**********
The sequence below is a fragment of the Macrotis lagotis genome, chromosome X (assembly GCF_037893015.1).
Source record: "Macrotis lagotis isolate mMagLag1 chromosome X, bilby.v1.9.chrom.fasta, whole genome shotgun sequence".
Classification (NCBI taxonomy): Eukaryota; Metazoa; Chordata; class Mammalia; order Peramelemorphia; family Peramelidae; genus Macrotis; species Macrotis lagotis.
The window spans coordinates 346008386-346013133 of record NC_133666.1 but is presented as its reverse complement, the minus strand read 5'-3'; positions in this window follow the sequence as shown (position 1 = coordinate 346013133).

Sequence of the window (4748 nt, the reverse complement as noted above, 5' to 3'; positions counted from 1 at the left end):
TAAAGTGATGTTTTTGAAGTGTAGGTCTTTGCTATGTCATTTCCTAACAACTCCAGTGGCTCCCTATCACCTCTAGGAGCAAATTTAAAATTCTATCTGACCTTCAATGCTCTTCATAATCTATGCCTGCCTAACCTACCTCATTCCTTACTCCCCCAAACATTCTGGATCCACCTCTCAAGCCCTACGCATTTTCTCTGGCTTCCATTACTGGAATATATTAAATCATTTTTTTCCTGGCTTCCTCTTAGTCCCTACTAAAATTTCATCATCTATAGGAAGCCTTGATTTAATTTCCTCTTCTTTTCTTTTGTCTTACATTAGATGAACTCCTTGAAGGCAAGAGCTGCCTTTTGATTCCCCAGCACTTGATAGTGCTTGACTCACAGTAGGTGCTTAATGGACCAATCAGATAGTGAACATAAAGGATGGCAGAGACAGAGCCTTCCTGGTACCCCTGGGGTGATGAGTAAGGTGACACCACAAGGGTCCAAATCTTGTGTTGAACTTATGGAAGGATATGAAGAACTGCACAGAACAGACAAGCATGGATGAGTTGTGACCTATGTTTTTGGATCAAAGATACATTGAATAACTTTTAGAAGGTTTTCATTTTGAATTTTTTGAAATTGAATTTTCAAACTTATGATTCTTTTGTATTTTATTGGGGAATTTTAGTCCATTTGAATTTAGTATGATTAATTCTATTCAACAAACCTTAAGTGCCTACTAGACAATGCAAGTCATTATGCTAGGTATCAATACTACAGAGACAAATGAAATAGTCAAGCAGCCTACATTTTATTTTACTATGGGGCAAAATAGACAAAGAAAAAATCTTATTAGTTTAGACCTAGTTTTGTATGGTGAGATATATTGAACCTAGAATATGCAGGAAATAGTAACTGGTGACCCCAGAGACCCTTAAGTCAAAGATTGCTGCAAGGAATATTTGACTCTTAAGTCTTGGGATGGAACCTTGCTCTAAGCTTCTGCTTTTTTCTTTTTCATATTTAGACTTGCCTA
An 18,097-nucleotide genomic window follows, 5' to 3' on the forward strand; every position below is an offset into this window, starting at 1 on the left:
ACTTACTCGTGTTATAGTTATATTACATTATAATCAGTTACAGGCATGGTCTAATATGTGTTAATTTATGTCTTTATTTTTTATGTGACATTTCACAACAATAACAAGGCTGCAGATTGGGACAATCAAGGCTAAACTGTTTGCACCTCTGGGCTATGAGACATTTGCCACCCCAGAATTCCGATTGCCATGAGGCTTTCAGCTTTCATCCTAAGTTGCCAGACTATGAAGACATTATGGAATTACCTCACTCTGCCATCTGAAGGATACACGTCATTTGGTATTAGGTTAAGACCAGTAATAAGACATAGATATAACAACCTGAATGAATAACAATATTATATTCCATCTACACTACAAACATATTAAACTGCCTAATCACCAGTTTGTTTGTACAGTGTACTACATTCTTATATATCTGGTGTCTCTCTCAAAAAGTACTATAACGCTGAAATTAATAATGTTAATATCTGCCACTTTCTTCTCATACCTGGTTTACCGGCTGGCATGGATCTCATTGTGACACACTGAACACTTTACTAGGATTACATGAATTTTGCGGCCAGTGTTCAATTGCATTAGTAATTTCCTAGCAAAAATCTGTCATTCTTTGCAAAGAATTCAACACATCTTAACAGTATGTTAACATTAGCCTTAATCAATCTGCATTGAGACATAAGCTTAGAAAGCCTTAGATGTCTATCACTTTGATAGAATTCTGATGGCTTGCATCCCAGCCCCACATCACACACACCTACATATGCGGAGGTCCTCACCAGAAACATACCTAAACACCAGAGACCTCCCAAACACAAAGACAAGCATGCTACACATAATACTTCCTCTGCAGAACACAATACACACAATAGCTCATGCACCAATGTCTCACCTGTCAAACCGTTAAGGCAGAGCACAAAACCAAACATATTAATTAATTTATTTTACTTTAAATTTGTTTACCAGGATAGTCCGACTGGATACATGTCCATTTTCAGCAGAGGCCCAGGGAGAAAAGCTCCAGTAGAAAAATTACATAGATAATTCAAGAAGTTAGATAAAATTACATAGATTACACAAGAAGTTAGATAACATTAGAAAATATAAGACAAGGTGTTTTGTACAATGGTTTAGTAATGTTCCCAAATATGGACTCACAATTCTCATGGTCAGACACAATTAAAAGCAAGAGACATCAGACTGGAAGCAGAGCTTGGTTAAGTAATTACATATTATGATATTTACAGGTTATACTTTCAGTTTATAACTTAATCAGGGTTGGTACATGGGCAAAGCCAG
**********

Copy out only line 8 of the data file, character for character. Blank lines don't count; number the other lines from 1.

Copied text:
ACTTACTCGTGTTATAGTTATATTACATTATAATCAGTTACAGGCATGGTCTAATATGTGTTAATTTATGTCTTTATTTTTTATGTGACATTTCACAACAATAACAAGGCTGCAGATTGGGACAATCAAGGCTAAACTGTTTGCACCTCTGGGCTATGAGACATTTGCCACCCCAGAATTCCGATTGCCATGAGGCTTTCAGCTTTCATCCTAAGTTGCCAGACTATGAAGACATTATGGAATTACCTCACTCTGCCATCTGAAGGATACACGTCATTTGGTATTAGGTTAAGACCAGTAATAAGACATAGATATAACAACCTGAATGAATAACAATATTATATTCCATCTACACTACAAACATATTAAACTGCCTAATCACCAGTTTGTTTGTACAGTGTACTACATTCTTATATATCTGGTGTCTCTCTCAAAAAGTACTATAACGCTGAAATTAATAATGTTAATATCTGCCACTTTCTTCTCATACCTGGTTTACCGGCTGGCATGGATCTCATTGTGACACACTGAACACTTTACTAGGATTACATGAATTTTGCGGCCAGTGTTCAATTGCATTAGTAATTTCCTAGCAAAAATCTGTCATTCTTTGCAAAGAATTCAACACATCTTAACAGTATGTTAACATTAGCCTTAATCAATCTGCATTGAGACATAAGCTTAGAAAGCCTTAGATGTCTATCACTTTGATAGAATTCTGATGGCTTGCATCCCAGCCCCACATCACACACACCTACATATGCGGAGGTCCTCACCAGAAACATACCTAAACACCAGAGACCTCCCAAACACAAAGACAAGCATGCTACACATAATACTTCCTCTGCAGAACACAATACACACAATAGCTCATGCACCAATGTCTCACCTGTCAAACCGTTAAGGCAGAGCACAAAACCAAACATATTAATTAATTTATTTTACTTTAAATTTGTTTACCAGGATAGTCCGACTGGATACATGTCCATTTTCAGCAGAGGCCCAGGGAGAAAAGCTCCAGTAGAAAAATTACATAGATAATTCAAGAAGTTAGATAAAATTACATAGATTACACAAGAAGTTAGATAACATTAGAAAATATAAGACAAGGTGTTTTGTACAATGGTTTAGTAATGTTCCCAAATATGGACTCACAATTCTCATGGTCAGACACAATTAAAAGCAAGAGACATCAGACTGGAAGCAGAGCTTGGTTAAGTAATTACATATTATGATATTTACAGGTTATACTTTCAGTTTATAACTTAATCAGGGTTGGTACATGGGCAAAGCCAG